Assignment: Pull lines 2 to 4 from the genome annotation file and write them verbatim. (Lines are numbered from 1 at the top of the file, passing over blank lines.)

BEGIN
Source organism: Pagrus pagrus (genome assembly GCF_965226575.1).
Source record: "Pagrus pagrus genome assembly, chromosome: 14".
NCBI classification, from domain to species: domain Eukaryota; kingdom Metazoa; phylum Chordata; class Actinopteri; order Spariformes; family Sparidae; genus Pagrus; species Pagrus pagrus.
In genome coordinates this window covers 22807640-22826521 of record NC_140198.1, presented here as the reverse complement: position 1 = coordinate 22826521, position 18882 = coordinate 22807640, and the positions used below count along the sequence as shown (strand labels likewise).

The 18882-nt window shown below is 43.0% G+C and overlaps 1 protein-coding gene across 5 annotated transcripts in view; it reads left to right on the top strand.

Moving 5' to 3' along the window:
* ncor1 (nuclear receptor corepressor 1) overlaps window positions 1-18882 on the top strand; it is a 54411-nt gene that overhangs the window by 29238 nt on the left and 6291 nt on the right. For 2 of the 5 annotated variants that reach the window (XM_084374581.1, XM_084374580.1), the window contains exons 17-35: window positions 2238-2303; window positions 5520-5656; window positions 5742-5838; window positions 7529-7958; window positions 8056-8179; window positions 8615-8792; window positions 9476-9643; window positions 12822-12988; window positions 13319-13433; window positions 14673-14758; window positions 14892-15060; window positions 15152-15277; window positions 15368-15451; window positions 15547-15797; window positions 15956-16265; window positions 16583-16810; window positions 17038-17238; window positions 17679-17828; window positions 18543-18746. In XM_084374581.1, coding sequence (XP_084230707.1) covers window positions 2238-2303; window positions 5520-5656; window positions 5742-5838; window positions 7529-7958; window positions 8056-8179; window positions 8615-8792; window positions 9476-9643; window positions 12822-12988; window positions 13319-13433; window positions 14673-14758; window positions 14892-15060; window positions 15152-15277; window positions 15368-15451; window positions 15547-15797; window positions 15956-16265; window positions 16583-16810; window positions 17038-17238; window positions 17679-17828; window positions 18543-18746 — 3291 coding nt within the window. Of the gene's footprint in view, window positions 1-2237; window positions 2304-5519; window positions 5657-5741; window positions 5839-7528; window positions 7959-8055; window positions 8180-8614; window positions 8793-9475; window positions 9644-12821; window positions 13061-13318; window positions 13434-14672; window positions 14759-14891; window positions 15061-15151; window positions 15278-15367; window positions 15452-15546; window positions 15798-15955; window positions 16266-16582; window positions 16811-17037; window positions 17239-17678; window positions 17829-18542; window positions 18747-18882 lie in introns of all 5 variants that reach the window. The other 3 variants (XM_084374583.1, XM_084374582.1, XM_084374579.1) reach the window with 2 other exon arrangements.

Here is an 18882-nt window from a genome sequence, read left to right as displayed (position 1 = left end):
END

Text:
Source record: "Pagrus pagrus genome assembly, chromosome: 14".
NCBI classification, from domain to species: domain Eukaryota; kingdom Metazoa; phylum Chordata; class Actinopteri; order Spariformes; family Sparidae; genus Pagrus; species Pagrus pagrus.
In genome coordinates this window covers 22807640-22826521 of record NC_140198.1, presented here as the reverse complement: position 1 = coordinate 22826521, position 18882 = coordinate 22807640, and the positions used below count along the sequence as shown (strand labels likewise).